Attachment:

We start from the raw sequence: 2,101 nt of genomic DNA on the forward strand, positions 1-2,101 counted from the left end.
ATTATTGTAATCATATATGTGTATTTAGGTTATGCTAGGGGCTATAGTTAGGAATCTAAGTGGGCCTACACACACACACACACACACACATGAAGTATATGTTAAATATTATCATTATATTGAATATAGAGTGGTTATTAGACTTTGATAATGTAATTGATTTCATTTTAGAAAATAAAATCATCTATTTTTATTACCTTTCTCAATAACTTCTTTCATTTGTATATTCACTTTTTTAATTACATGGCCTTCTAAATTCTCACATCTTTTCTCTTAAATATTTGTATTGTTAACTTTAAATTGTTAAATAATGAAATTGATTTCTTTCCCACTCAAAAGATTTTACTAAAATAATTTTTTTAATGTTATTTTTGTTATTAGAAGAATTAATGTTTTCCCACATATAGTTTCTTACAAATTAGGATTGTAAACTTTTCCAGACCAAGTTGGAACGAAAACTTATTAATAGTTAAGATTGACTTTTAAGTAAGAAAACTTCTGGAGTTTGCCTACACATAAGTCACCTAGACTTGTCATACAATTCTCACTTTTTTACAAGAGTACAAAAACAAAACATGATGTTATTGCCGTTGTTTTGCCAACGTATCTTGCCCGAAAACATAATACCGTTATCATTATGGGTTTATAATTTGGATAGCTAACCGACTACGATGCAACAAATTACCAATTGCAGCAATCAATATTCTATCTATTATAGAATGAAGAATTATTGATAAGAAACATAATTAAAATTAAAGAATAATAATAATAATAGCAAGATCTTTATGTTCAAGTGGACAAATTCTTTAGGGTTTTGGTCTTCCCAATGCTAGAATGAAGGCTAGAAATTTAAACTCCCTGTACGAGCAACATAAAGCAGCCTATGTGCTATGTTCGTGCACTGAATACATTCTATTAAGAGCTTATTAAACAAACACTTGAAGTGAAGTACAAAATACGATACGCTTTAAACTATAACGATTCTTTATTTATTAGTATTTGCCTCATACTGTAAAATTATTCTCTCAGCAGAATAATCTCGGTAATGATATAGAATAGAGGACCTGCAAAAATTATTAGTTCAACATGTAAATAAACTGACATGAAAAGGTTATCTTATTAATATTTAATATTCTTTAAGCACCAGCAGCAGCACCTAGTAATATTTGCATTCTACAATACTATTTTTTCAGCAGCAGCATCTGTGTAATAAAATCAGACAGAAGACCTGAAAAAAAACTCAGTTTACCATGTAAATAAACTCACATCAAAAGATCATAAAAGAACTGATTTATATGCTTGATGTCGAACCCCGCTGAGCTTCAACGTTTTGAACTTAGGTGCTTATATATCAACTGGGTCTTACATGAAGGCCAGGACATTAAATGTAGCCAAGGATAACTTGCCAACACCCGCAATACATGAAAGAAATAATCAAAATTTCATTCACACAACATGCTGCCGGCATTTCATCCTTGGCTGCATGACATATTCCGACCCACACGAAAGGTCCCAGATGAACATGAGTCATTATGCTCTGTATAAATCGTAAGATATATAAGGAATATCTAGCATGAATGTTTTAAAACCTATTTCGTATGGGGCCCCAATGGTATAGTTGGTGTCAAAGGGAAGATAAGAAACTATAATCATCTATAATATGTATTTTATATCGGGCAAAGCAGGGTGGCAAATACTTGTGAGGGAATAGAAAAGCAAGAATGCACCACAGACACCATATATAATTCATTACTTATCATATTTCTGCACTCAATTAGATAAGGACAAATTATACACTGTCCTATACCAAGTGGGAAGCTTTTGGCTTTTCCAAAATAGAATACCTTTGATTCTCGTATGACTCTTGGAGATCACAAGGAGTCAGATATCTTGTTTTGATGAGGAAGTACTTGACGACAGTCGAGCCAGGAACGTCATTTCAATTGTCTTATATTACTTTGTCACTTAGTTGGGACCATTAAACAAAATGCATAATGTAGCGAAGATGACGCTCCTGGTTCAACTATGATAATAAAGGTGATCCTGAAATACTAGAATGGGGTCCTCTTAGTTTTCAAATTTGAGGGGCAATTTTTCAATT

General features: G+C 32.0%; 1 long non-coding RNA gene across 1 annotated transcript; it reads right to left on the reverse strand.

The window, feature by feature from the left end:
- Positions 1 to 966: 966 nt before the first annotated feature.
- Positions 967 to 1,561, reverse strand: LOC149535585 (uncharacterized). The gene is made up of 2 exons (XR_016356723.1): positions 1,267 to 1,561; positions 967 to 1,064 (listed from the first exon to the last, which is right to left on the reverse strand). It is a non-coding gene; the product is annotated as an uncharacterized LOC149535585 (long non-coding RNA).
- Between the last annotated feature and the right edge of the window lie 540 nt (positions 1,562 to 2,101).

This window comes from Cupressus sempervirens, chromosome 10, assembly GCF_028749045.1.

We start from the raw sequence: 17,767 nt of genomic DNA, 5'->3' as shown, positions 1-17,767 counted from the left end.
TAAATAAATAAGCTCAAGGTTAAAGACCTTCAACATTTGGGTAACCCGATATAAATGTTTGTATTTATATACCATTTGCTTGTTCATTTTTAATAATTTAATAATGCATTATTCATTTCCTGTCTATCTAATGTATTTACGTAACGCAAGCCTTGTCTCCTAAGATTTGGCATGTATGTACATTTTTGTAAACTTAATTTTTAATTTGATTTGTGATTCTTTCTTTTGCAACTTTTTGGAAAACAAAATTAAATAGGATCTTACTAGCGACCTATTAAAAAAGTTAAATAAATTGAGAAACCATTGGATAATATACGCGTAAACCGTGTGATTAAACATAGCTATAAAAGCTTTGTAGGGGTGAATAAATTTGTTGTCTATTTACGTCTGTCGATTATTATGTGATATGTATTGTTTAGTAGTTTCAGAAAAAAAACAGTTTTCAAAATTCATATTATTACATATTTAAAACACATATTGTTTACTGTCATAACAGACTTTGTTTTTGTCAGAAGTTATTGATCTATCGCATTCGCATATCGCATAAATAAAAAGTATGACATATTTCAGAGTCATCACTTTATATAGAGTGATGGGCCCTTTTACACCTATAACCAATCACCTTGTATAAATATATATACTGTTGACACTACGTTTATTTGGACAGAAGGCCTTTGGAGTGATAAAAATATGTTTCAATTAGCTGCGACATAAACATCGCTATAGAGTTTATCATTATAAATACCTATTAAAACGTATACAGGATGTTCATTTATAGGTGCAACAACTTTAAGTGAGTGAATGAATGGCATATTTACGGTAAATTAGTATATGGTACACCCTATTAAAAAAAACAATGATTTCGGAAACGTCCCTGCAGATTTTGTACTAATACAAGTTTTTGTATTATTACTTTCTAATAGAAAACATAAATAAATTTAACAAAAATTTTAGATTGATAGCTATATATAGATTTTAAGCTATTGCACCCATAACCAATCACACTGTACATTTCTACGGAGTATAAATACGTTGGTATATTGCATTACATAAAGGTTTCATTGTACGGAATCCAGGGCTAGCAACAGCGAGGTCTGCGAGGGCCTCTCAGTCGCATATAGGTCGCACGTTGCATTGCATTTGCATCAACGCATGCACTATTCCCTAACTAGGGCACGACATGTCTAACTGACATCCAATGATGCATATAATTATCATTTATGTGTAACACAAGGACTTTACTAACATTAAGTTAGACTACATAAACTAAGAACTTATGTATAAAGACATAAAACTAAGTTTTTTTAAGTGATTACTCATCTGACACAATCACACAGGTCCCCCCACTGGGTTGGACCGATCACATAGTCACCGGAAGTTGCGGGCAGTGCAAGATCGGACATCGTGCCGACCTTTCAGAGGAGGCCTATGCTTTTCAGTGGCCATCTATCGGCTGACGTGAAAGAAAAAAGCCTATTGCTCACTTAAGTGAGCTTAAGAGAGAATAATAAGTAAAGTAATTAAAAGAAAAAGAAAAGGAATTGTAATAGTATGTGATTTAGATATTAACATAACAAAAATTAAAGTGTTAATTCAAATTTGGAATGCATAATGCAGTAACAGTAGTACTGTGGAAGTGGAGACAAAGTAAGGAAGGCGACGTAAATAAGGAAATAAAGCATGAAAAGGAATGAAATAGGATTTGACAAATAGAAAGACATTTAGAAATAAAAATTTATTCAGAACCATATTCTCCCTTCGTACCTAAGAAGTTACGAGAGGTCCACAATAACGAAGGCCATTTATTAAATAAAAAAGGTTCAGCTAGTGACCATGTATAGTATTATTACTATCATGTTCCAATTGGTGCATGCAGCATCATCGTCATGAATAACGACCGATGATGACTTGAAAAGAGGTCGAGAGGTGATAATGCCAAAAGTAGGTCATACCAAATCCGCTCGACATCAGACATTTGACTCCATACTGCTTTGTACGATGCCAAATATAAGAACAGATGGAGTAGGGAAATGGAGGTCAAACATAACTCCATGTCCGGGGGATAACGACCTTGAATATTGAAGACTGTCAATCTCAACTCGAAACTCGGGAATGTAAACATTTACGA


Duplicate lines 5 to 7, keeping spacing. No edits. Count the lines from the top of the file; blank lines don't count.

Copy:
- Positions 1 to 966: 966 nt before the first annotated feature.
- Positions 967 to 1,561, reverse strand: LOC149535585 (uncharacterized). The gene is made up of 2 exons (XR_016356723.1): positions 1,267 to 1,561; positions 967 to 1,064 (listed from the first exon to the last, which is right to left on the reverse strand). It is a non-coding gene; the product is annotated as an uncharacterized LOC149535585 (long non-coding RNA).
- Between the last annotated feature and the right edge of the window lie 540 nt (positions 1,562 to 2,101).